Spectator

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Spectator,

English daily periodical published jointly by Joseph AddisonAddison, Joseph,
1672–1719, English essayist, poet, and statesman. He was educated at Charterhouse, where he was a classmate of Richard Steele, and at Oxford, where he became a distinguished classical scholar.
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 and Richard SteeleSteele, Sir Richard,
1672–1729, English essayist and playwright, b. Dublin. After studying at Charterhouse and Oxford, he entered the army in 1694 and rose to the rank of captain by 1700. His first book, a moral tract entitled The Christian Hero, appeared in 1701.
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 with occasional contributions from other writers. It succeeded the Tatler, a periodical begun by Steele on Apr. 12, 1709, under the pseudonym Isaac Bickerstaff. The Tatler appeared twice weekly until it ended Jan. 2, 1711. The Spectator began Mar. 1, 1711, appearing as a daily, and lasted until Dec. 6, 1712. Valuable as social history, the papers (dated from various London coffeehouses) provide an excellent commentary on the manners, morals, and literature of the day. The Spectator was supposedly written by members of a small club, representing figures of the British middle class: Sir Roger de Coverley (country gentry), Captain Sentry (military), Sir Andrew Freeport (commerce), Will Honeycomb (town), and Mr. Spectator himself. Addison joined Steele in writing the Tatler and continued his collaboration with him, writing about the same number of articles, in the Spectator. Both periodicals had a tremendous influence on public opinion and gave great impetus to the growth of journalism and periodical writing. The Spectator, which was succeeded by the Guardian, was revived for a time by Addison in 1714.

Bibliography

See edition of the Spectator by G. Smith (1945); studies by G. S. Streatfeild (1923) and R. P. Bond (1971).

Spectator

 

a British weekly journal of conservative orientation. Published in London since 1828, Spectator deals with political, economic, and cultural issues. Circulation, more than 30,000 (1975).

References in classic literature ?
It had been apparent to both players and spectators for the past two moves, that Gahan was moving straight across the field into the enemy's country to seek personal combat with the Orange Chief--that he was staking all upon his belief in the superiority of his own swordsmanship, since if the two Chiefs engage, the outcome decides the game.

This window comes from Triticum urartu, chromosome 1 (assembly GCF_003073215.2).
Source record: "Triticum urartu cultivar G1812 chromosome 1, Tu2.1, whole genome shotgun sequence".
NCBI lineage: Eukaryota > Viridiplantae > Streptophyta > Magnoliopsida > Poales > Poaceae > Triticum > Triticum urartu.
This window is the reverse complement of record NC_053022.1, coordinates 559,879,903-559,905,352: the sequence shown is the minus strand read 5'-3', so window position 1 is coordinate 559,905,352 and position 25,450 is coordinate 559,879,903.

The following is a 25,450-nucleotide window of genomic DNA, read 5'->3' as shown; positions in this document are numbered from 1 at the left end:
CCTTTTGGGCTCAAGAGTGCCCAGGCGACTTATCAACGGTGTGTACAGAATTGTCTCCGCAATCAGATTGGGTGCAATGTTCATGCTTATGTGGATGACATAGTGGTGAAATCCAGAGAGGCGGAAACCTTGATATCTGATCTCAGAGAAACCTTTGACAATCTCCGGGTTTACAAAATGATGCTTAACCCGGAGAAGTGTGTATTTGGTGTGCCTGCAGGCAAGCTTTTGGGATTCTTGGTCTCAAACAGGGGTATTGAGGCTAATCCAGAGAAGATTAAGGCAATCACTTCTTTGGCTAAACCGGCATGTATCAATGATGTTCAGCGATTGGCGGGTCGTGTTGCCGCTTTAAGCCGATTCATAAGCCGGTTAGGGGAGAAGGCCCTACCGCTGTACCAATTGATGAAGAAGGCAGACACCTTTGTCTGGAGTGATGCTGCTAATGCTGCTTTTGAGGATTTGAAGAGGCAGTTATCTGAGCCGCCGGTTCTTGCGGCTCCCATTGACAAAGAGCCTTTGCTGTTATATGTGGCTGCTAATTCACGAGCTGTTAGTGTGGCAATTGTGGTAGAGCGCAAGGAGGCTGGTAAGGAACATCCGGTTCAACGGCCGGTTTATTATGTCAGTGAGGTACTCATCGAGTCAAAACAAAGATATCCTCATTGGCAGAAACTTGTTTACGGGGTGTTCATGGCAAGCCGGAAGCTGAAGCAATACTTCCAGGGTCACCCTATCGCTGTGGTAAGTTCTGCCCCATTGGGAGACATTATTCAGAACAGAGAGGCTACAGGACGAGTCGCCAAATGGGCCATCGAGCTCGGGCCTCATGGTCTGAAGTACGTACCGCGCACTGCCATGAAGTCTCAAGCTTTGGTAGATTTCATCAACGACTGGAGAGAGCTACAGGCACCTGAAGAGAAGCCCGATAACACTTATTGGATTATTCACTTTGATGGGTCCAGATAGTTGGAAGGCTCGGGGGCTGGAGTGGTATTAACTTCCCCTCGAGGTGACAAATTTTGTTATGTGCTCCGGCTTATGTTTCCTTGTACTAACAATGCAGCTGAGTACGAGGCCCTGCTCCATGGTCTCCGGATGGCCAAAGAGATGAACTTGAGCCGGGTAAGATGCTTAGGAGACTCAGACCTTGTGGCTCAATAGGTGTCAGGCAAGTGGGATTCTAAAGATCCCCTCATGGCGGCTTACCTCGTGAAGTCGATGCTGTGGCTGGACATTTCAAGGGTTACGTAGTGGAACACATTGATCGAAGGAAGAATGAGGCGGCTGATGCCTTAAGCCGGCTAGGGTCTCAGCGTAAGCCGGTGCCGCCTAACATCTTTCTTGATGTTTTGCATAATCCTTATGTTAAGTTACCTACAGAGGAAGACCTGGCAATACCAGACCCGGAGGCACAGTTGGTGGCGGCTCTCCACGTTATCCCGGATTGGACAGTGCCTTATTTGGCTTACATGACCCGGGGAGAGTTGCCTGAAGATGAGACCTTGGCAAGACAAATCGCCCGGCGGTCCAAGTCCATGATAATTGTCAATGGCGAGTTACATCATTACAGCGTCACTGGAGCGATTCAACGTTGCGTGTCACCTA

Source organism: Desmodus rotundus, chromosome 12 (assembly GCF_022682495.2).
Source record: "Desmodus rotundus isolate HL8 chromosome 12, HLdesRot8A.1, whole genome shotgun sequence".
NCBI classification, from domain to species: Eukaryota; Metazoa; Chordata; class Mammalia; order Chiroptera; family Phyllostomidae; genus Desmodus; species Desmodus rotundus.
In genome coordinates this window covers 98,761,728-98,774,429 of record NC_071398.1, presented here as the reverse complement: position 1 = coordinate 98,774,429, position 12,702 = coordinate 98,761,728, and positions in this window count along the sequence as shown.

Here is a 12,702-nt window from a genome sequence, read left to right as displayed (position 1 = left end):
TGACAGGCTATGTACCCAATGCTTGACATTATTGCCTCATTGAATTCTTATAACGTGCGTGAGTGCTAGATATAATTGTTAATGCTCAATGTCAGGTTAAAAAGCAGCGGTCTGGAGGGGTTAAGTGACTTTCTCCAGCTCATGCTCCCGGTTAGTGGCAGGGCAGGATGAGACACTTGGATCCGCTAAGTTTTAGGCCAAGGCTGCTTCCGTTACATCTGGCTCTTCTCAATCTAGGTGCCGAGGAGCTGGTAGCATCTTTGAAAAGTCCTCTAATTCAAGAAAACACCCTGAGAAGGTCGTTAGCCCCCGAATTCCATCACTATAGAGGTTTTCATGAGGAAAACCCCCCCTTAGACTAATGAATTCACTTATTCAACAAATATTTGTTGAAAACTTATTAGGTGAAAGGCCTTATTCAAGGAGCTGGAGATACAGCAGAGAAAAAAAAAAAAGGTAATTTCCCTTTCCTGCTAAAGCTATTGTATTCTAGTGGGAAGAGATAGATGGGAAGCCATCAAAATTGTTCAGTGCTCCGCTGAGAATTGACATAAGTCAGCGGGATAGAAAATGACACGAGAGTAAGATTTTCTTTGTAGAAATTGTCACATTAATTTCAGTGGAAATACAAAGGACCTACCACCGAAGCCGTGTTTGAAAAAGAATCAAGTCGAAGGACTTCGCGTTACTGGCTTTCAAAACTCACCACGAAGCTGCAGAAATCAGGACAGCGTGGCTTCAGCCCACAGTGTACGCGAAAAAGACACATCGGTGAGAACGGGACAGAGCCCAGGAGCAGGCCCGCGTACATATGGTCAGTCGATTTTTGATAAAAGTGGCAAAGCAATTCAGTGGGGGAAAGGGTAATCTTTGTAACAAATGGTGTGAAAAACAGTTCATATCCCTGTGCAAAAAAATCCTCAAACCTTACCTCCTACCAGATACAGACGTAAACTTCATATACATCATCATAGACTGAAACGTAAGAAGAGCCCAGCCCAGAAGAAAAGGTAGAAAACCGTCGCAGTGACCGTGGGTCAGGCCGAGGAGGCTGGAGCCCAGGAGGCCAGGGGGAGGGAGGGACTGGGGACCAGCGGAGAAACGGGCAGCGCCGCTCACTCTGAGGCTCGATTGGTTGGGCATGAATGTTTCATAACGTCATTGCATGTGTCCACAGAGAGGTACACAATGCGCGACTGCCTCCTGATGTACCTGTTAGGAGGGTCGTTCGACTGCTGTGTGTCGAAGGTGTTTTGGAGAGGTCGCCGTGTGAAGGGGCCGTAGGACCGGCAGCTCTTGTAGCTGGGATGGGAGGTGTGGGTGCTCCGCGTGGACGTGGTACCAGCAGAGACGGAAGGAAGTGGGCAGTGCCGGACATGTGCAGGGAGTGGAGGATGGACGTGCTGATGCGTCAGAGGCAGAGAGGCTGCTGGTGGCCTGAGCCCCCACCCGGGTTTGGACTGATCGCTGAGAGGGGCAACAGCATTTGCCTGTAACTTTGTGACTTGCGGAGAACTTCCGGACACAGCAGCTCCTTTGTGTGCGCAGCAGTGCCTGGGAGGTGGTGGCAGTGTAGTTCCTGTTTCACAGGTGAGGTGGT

The sympathies of the spectators were all with Gahan now.
The spectators had settled themselves for an interesting engagement of at least average duration when they were brought almost standing by a brilliant flash of rapid swordplay that was over ere one could catch his breath.
Meanwhile, spectators of every description thronged forward to occupy their respective stations, and not without many quarrels concerning those which they were entitled to hold.
This, however, was a slight inconvenience to the gallant Abbot, who, perhaps, even rejoicing in the opportunity to display his accomplished horsemanship before so many spectators, especially of the fair sex, dispensed with the use of these supports to a timid rider.
Finding the abomination of his tribe opposed to his very nose, while the Jester, at the same time, flourished his wooden sword above his head, the Jew recoiled, missed his footing, and rolled down the steps, an excellent jest to the spectators, who set up a loud laughter, in which Prince John and his attendants heartily joined.
Then in the days of sharp-pointed swords, a spectator was an occasional victim--the end of a broken sword flew five or ten feet and buried itself in his neck or his heart, and death ensued instantly.
While these aged mourners were passing up the aisle, it was observed that, from pew to pew, the spectators shuddered with irrepressible awe, as some object, hitherto concealed by the intervening figures, came full in sight.
That venerable lady chanced to be a spectator of the scene, and ever after made it her favorite narrative.
The spectators saw in the two figures, a young lady of little more than twenty, and a gentleman who was evidently her father; a man of a very remarkable appearance in respect of the absolute whiteness of his hair, and a certain indescribable intensity of face: not of an active kind, but pondering and self-communing.
The Spectator was still further from the ordinary newspaper than the Tatler.
In the first numbers of the Spectator these members are described to us.